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Applications for TETRA T

Alun Lewis finds how the consumer apps model can be applied in the TETRA community

he past few years have seen an explosive growth in applications developed for the smartphones, PDAs and tablet devices that have become the latest must-have

consumer accessory. Although very few make substantial money for their developers – and there are currently more than half a million applications on the Apple iPhone store alone – the sheer numbers involved and the breadth of human interests catered for illustrate the central, even critical, roles that these are now playing in many people’s lives. While older members of the critical communications

community may adopt a sceptical attitude to this current ‘iFad’ – to coin a term – new staff joining their organizations will expect the same mobile access to information and rich media in their work roles that they do in their personal lives. But the awkward truth is that in many enterprise, utility or

emergency situations, they will have to wait a while. Te speed of development in the consumer sector is outstripping that of even the military, while the economies of scale possible through the mass market mean that technologies once affordable only by governments are now available to all. So, how should the TETRA and critical communications

community look to apply some of the innovation, creativity and very real benefits that can accrue from the use of applications, adding value to the secure and high-reliability voice connectivity that’s already at the heart of their networks?

Renewed vigour Two recent changes in the overall landscape are now driving a renewed vigour in the applications area. Firstly there’s been the decision that LTE will be the technology of choice for broadband services in the mission-critical area in a number of countries. Secondly, the impact of the global recession on both governments and enterprises means that assets must be sweated as much as possible – and that means simplifying and automating as many back and front office processes as possible. A truly integrated applications environment that eliminates the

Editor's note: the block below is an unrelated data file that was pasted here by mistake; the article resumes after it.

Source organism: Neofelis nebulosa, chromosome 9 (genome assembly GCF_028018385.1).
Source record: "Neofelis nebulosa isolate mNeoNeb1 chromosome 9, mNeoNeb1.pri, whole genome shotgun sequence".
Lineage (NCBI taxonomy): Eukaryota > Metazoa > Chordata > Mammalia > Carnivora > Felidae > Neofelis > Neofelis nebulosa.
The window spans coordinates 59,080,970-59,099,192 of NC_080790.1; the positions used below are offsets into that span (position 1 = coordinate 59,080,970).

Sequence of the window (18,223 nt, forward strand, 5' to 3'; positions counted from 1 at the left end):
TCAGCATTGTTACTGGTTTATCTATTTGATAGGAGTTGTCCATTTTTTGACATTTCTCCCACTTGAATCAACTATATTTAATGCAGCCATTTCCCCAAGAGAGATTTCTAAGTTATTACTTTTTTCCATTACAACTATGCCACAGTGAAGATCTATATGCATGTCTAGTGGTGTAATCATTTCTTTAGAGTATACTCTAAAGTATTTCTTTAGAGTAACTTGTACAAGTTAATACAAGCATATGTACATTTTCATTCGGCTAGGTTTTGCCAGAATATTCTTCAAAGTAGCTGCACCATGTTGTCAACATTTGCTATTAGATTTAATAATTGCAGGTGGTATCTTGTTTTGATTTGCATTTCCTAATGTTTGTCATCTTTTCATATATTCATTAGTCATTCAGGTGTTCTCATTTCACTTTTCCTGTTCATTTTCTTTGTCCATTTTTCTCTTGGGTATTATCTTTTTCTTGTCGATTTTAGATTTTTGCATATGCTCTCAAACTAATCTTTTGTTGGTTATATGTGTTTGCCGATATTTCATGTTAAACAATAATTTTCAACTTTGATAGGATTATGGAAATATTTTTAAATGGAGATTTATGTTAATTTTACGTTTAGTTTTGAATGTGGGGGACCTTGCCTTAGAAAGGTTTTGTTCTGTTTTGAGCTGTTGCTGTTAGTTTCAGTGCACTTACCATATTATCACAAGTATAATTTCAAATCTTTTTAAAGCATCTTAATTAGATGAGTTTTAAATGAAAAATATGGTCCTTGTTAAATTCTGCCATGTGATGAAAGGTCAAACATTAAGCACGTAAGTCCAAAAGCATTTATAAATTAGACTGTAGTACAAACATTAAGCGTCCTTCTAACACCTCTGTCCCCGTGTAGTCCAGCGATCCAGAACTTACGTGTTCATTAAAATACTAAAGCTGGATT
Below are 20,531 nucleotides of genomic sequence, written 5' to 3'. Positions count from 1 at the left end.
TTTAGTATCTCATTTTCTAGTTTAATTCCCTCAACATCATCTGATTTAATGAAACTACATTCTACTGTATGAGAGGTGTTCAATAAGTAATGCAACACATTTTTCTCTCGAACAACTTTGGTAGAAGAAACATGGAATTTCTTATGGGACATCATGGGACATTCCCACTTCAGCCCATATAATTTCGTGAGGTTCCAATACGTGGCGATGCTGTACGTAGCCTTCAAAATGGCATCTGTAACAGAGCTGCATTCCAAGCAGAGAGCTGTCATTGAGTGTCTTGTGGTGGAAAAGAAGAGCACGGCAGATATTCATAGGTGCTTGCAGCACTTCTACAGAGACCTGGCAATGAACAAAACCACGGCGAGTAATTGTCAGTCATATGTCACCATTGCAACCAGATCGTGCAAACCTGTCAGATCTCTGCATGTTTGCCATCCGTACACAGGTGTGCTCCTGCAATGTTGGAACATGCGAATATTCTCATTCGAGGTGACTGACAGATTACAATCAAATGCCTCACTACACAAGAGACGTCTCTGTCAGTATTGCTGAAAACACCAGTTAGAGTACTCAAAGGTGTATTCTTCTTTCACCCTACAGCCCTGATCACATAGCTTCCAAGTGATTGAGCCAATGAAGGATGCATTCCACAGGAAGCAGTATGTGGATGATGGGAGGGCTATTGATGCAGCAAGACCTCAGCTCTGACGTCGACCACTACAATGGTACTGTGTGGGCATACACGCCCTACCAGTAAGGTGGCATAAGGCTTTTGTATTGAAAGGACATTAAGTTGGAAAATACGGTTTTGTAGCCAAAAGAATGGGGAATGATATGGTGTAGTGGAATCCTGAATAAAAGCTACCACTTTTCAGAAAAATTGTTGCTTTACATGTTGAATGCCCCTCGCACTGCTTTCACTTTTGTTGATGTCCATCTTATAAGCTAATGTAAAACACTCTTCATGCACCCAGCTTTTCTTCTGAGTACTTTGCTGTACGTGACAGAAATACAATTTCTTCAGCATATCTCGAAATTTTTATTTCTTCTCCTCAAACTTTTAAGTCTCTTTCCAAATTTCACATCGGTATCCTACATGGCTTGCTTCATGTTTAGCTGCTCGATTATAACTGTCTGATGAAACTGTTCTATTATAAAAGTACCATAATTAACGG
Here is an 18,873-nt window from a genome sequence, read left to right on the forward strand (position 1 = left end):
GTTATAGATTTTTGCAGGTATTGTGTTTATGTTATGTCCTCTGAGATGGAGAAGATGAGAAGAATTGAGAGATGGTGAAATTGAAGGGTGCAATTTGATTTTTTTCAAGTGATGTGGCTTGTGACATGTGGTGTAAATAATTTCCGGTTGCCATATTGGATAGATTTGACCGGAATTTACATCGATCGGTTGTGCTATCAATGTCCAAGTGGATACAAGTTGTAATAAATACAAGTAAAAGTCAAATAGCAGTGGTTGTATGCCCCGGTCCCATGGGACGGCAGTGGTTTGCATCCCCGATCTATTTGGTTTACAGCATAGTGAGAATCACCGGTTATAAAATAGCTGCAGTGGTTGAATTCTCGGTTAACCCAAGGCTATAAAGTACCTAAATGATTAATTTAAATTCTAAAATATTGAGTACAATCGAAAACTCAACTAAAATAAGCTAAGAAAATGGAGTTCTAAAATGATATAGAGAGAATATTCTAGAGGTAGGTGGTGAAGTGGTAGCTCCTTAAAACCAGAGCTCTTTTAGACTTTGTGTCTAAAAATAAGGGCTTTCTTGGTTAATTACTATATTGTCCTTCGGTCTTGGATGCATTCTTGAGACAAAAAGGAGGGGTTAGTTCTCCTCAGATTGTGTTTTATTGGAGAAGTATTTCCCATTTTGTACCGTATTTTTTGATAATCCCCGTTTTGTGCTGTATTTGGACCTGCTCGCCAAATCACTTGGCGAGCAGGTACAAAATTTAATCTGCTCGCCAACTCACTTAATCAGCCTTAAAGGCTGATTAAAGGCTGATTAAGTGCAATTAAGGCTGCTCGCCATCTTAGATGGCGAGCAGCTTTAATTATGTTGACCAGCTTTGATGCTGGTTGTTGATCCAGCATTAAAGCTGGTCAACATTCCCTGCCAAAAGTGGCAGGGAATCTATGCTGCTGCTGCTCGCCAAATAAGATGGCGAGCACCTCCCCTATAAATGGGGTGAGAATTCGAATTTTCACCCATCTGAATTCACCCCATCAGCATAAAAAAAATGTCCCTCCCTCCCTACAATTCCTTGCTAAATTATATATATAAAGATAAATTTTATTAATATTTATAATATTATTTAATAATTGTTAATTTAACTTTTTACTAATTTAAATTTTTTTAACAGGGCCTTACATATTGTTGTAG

friction involved in manual, paper-based processes and provides greater situational awareness to both responders and despatchers can cut operational costs and act as an effective force multiplier. Foundations for this journey were laid back in 2007 when

the TETRA Association of the time formed the TETRA Applications Working Group – a forum where the community of both vendors and end-users could share best practice, improve interworking, move towards standards and exploit the WAP and Java application platforms already within TETRA. For Hannu Aronsson, chairman of the TETRA Apps Working

Group and CTO of the Finnish mobile solutions vendor Portalify, the world of applications can be roughly divided into two classes: those specific to TETRA and which involve improvements to existing features to enhance location functions or better manage network congestion; and those which deal with